Sexual Harassment: a Problem of Leadership, not HR
November 22, 2017
By Mencken's Ghost
During much of my corporate career, I was a human resources executive for large companies, where I fired scores of jerks and creeps for sexual harassment, long before harassment became headline news.
I also was once falsely accused of sexual harassment by a nut-job of a woman. Fortunately, her female manager knew that the allegation was totally false, because, unbeknownst to the accuser, the manager had observed the interaction in question and listened in on the conversation between me and her. When the manager subsequently asked me what should be done about the accuser, I responded, "Get her psychiatric help."
I later changed careers, because, among other reasons, the human resources profession was becoming just another bloated, ineffective staff function addicted to government regulations, in bed with big government, and clueless about human dynamics and organizational effectiveness. I went on to publish a management book on the bureaucratization of HR and American business and wrote related commentaries for journals and newspapers.
One of my commentaries for the Wall Street Journal spoke about this problem of bureaucratization and caused a stir with the Society for Human Resources Management, which like so many professional associations, existed to further its own interests, to the detriment of workplace harmony and productivity.
My wife, who also is an atypical HR executive, retires in January after a career of dealing with jerks and creeps. When she was a twenty-something early in her career before I met her, a middle-aged executive forcibly French-kissed her. No, he was not a member of Congress or a noted media personality, but he was an obvious creep and jerk in many other ways. And therein lies the root problem of sexual harassment.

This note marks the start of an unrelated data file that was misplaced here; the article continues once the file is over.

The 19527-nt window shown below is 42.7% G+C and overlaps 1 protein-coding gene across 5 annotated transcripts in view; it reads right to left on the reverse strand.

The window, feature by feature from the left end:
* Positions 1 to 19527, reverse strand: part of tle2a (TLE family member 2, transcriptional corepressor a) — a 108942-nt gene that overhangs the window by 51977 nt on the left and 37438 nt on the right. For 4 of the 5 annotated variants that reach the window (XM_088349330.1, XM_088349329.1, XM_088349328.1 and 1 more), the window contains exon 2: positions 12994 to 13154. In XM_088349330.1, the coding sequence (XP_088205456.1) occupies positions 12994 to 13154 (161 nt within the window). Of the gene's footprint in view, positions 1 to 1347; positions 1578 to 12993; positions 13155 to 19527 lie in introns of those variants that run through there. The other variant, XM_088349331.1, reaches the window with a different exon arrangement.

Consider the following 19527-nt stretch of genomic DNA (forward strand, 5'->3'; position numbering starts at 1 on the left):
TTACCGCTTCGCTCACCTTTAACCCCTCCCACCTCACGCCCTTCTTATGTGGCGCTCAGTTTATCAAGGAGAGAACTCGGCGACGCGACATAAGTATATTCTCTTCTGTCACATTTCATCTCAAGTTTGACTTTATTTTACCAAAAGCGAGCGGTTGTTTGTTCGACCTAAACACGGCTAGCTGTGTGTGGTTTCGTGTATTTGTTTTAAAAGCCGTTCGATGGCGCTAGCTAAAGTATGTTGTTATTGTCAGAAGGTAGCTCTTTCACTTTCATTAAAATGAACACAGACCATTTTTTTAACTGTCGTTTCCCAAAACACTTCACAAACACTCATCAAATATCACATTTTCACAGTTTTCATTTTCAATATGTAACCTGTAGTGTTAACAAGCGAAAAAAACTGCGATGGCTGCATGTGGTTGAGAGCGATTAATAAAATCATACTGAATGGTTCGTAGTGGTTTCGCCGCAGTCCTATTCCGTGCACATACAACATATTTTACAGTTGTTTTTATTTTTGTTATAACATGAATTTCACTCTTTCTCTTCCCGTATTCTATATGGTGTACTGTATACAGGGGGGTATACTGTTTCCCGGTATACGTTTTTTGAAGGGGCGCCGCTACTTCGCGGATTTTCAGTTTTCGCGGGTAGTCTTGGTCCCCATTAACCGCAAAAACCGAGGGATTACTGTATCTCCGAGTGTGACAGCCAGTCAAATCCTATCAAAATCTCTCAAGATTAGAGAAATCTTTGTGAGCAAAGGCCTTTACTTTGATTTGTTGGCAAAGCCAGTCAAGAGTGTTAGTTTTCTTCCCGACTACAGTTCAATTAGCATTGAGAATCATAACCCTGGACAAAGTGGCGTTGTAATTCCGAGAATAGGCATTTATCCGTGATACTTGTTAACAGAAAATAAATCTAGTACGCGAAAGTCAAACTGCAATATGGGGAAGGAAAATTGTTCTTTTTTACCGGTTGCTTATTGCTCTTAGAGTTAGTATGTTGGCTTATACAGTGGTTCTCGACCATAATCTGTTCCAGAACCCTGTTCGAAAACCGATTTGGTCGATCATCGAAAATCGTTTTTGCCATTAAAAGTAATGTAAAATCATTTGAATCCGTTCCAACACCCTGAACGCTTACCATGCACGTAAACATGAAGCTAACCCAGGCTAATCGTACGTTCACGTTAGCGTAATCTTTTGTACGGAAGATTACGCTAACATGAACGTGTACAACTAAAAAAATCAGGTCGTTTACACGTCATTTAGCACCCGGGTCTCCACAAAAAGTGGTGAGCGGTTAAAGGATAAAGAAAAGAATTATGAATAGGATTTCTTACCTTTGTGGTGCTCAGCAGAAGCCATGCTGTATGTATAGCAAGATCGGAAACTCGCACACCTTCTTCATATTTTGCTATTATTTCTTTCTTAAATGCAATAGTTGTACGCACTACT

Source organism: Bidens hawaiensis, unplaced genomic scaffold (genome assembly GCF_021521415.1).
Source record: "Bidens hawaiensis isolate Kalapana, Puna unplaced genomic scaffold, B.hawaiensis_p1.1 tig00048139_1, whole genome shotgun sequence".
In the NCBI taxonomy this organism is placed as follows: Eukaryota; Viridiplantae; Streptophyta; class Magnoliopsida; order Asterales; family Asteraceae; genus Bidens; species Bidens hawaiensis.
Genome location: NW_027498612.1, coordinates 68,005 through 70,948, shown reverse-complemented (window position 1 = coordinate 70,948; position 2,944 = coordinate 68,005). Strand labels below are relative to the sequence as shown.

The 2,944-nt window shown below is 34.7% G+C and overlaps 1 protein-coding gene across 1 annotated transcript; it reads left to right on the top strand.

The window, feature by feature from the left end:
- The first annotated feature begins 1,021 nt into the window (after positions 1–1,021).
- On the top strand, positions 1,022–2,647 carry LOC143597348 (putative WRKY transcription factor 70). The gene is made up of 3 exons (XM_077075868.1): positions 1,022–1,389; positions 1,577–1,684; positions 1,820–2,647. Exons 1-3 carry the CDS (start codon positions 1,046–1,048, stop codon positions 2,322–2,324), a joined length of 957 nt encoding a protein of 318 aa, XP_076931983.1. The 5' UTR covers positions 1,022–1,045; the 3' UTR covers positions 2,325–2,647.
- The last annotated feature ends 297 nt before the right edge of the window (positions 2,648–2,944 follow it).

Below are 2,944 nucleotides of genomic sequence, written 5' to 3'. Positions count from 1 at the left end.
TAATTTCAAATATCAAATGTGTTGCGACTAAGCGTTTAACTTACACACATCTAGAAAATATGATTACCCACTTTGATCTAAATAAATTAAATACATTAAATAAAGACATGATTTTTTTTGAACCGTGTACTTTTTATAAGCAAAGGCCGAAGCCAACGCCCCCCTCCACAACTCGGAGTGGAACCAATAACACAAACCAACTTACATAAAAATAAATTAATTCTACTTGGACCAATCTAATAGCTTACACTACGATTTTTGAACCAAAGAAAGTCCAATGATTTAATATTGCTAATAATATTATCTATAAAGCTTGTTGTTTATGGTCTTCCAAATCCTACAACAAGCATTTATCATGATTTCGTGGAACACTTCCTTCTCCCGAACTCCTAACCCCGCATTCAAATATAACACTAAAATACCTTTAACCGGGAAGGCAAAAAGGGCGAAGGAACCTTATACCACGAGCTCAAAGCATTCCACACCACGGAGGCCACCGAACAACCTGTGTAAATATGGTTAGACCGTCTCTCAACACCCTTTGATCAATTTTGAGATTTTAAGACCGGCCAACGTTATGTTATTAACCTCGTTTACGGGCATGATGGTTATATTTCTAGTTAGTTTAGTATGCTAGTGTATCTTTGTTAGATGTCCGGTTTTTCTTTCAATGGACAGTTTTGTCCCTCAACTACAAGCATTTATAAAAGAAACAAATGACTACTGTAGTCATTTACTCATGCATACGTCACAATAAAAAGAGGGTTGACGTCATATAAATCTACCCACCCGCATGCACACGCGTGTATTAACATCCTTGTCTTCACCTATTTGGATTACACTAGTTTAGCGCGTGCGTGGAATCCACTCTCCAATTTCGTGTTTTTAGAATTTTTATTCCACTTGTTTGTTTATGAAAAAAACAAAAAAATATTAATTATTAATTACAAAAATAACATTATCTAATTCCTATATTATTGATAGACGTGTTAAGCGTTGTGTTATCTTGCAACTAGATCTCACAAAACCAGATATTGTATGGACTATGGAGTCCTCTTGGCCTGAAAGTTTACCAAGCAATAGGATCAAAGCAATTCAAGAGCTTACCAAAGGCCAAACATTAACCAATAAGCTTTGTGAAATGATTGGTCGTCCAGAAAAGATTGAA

In almost all cases, a harasser exhibits other bad behavior and bad judgment. He is a blowhard, a bigshot wannabe, a bully, a ladies man in his own mind, a hypocrite who says all the right things but does all the wrong things, or a party-goer who drinks too much at company functions.
Speaking of company functions, a company that has alcohol and dancing at corporate gatherings is asking for trouble. Likewise, trouble can be expected when men are allowed to behave like lotharios at company functions, and women are allowed to show up in slinky cocktail dresses with their cleavage showing. That's a commentary on human nature, not a prudish comment.
Women who make false accusations of sexual harassment also tend to have telltale signs of being unbalanced. They are obsessed with their looks, they dress like female newscasters on Fox News, and they date or marry men who exhibit bad behavior and bad judgment.
Ultimately, however, sexual harassment is a problem of leadership—or, more accurately, a lack of leadership. Leaders who are role models of proper decorum, who exhibit sensitivity to perceptions and feelings, and who swiftly deal with bad behavior will have far fewer claims of sexual harassment in their organizations than leaders who do the opposite or who delegate their leadership responsibilities to human resources.
What does leadership look like? Here's an example: One time I was on a business trip with four male managers and one female manager of a department that I had recently begun managing for an old-line industrial company. I later found out that after a group dinner, the four good ole boys had gone to a strip club instead of retiring to their rooms or finding a social activity that the female could participate in without feeling uncomfortable. The next day I chewed out the men, put them on notice, and resolved to fire them if they couldn't regain my trust. They were shocked, because the previous senior management had always condoned or even modeled improper behavior.
Apparently, those in authority never had this kind of conversation early on with Harvey Weinstein, Charlie Rose, Roy Moore, Al Franken, and other creeps and jerks. They should be fired for this egregious failure of leadership.